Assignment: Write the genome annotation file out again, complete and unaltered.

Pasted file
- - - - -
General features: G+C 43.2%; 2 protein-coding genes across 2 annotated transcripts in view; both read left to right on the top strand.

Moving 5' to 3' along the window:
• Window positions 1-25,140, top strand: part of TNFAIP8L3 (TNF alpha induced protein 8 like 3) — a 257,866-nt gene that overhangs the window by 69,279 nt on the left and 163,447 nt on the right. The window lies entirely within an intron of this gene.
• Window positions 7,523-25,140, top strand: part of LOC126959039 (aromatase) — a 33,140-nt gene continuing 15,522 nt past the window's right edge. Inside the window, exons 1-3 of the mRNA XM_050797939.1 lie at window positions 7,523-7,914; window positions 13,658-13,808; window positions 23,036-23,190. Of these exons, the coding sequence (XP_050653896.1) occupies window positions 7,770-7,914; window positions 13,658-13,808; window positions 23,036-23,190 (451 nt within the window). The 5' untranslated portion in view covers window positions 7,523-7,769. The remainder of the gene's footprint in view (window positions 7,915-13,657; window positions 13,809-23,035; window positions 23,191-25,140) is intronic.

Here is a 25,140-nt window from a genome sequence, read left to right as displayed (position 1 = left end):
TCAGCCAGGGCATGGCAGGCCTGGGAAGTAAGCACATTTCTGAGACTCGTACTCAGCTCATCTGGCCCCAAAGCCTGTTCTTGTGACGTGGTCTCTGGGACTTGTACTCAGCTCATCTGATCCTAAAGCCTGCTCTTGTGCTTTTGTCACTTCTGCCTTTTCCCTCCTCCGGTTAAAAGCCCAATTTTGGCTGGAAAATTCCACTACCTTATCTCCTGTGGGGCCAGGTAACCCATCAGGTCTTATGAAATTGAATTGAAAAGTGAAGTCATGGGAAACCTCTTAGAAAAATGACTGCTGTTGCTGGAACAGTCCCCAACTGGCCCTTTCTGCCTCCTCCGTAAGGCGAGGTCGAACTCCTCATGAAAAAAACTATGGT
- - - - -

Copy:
General features: G+C 43.2%; 2 protein-coding genes across 2 annotated transcripts in view; both read left to right on the top strand.

Moving 5' to 3' along the window:
• Window positions 1-25,140, top strand: part of TNFAIP8L3 (TNF alpha induced protein 8 like 3) — a 257,866-nt gene that overhangs the window by 69,279 nt on the left and 163,447 nt on the right. The window lies entirely within an intron of this gene.
• Window positions 7,523-25,140, top strand: part of LOC126959039 (aromatase) — a 33,140-nt gene continuing 15,522 nt past the window's right edge. Inside the window, exons 1-3 of the mRNA XM_050797939.1 lie at window positions 7,523-7,914; window positions 13,658-13,808; window positions 23,036-23,190. Of these exons, the coding sequence (XP_050653896.1) occupies window positions 7,770-7,914; window positions 13,658-13,808; window positions 23,036-23,190 (451 nt within the window). The 5' untranslated portion in view covers window positions 7,523-7,769. The remainder of the gene's footprint in view (window positions 7,915-13,657; window positions 13,809-23,035; window positions 23,191-25,140) is intronic.

Here is a 25,140-nt window from a genome sequence, read left to right as displayed (position 1 = left end):
TCAGCCAGGGCATGGCAGGCCTGGGAAGTAAGCACATTTCTGAGACTCGTACTCAGCTCATCTGGCCCCAAAGCCTGTTCTTGTGACGTGGTCTCTGGGACTTGTACTCAGCTCATCTGATCCTAAAGCCTGCTCTTGTGCTTTTGTCACTTCTGCCTTTTCCCTCCTCCGGTTAAAAGCCCAATTTTGGCTGGAAAATTCCACTACCTTATCTCCTGTGGGGCCAGGTAACCCATCAGGTCTTATGAAATTGAATTGAAAAGTGAAGTCATGGGAAACCTCTTAGAAAAATGACTGCTGTTGCTGGAACAGTCCCCAACTGGCCCTTTCTGCCTCCTCCGTAAGGCGAGGTCGAACTCCTCATGAAAAAAACTATGGT